I think Zara’s integration of data with supply management could provide a example of how traditional brick-and-mortar stores could respond to the e-commerce disruption. However, is Zara successful because of the special attributes of the fast-fashion industry? Could other traditional retail businesses, like Wal-Mart, that could do what Zara is doing and be competitive enough to make its brick-and-mortar stores profitable despite the sales-loss that is being taken away by e-Commerce?
Following Noam’s comment, how expensive would it be to build your own algorithm? With data-science being the trend right now, I don’t think it would be very hard to either build your own team or outsource to a data-focused software company to build such a algorithm that detects differences in images. If this is the case, how could Applied Materials leverage its first-mover advantage? Through network effects of its existing customer base?
Couldn’t agree more with some of the comments above regarding the fierce competition in this space and how company will differentiate themselves in this space. Other than price, what other metrics could these companies compete on? What kind of network effects could Tableau utilize to increase switching cost or prevent its customers from multi-homing?
Also, I wonder how hard it is for a software driven company to just add product features and service technologies and start competing for market shares in other businesses’ space.
Definitely agree with you on the whether the tastes of the Amazon users is reflective of the general audience. In general, I think, the Amazon users who review and rate these pilots are probably more of the extreme users who probably have a little different taste than the public.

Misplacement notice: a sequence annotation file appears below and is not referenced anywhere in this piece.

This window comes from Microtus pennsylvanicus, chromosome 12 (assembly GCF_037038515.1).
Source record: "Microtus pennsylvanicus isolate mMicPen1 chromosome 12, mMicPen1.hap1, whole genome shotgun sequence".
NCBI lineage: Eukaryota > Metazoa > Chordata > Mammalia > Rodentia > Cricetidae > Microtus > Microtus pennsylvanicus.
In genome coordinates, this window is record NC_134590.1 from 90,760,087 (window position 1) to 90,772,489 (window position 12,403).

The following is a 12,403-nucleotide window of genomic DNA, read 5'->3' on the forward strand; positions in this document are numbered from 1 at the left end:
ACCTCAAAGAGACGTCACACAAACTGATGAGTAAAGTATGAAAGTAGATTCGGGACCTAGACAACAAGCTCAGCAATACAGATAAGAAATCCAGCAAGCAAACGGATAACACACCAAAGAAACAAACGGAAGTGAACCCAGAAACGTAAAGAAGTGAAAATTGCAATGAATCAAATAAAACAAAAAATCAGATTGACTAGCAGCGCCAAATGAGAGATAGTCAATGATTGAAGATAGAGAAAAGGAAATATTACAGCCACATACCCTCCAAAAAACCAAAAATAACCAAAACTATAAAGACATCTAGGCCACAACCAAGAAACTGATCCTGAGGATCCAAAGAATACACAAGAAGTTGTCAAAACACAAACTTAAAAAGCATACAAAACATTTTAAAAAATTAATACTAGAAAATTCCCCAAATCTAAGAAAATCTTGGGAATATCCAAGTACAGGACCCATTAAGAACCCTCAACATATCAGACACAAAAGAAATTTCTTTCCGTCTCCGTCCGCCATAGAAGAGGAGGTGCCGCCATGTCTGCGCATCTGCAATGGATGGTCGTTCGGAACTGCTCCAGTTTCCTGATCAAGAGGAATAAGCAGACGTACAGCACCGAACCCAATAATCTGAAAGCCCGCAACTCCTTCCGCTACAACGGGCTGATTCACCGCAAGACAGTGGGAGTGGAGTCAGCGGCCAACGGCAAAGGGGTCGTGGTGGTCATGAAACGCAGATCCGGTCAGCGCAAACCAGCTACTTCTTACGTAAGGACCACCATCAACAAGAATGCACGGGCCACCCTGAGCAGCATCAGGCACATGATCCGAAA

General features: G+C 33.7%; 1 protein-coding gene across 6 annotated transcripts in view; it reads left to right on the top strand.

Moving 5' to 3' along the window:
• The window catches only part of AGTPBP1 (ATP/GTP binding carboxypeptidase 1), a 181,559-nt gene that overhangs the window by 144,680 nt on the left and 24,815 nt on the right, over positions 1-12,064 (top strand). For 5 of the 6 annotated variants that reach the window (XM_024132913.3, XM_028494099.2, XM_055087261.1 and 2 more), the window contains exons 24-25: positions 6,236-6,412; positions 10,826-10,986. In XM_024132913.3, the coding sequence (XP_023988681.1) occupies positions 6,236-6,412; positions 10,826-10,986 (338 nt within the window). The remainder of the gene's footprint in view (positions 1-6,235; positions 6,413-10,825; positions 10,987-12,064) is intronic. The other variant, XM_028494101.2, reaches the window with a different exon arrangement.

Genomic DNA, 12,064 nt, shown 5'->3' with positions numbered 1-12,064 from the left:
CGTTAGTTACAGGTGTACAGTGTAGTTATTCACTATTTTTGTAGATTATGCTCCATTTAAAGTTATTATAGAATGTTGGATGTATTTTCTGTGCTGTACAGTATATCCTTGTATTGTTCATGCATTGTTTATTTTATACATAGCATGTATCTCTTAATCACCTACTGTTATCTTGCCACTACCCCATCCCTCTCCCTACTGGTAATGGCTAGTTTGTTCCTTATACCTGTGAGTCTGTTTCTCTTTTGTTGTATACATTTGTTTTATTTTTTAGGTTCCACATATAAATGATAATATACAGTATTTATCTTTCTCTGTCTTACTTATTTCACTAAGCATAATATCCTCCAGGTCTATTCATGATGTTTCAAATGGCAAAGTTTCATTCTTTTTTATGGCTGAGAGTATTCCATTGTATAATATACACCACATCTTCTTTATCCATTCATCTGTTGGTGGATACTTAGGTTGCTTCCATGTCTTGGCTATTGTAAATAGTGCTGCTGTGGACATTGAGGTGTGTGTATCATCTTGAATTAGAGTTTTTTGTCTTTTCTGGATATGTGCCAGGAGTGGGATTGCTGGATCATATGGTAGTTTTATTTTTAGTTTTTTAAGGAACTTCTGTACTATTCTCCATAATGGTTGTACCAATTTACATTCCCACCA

Do you think is there another way for Amazon to allow more of the general public to filter its content? Or should they?
Agree with you that crowd-sourcing will not be the future for big block busters, but I do think that it has a market for niche markets, and because there are so many niche markets out there, do you think one could aggregate all of them unto one platform to make it the place to go for specialty films? Another point I would like to make: I think the technology in graphics and production will have huge impact on this market. It is conceivable that one day that someone in his/her basement, with the right skills, could produce pictures and sounds that could match what Hollywood could do, and then big production houses will have one less edge than these smaller players.
CX, thank you for your thoughtful questions.
I definitely think more could be done to leverage crowdsourcing, beyond just marketing. Users who participated in the content creation process can be great ambassadors for its movies, since I would assume people who are reviewing and rating movies on Studios tend to be more extreme users, they probably have a social circle that are more into movies and TV’s than the average. Additionally, I think data analytics could be applied to this crowd to derive insights what part of a movie/TV show that is being liked/disliked by the crowd.
As for what kind of mistake it is, I’m not really sure… Happy to hear other thoughts.
You should read my take on the Lending Club as well!
I think the peer-to-peer lending platforms could be a potential way of the future for banking, where people no longer need large infrastructure to access capital, and other collaborators, such as financial advisers, could come into the platform and add more value to the job.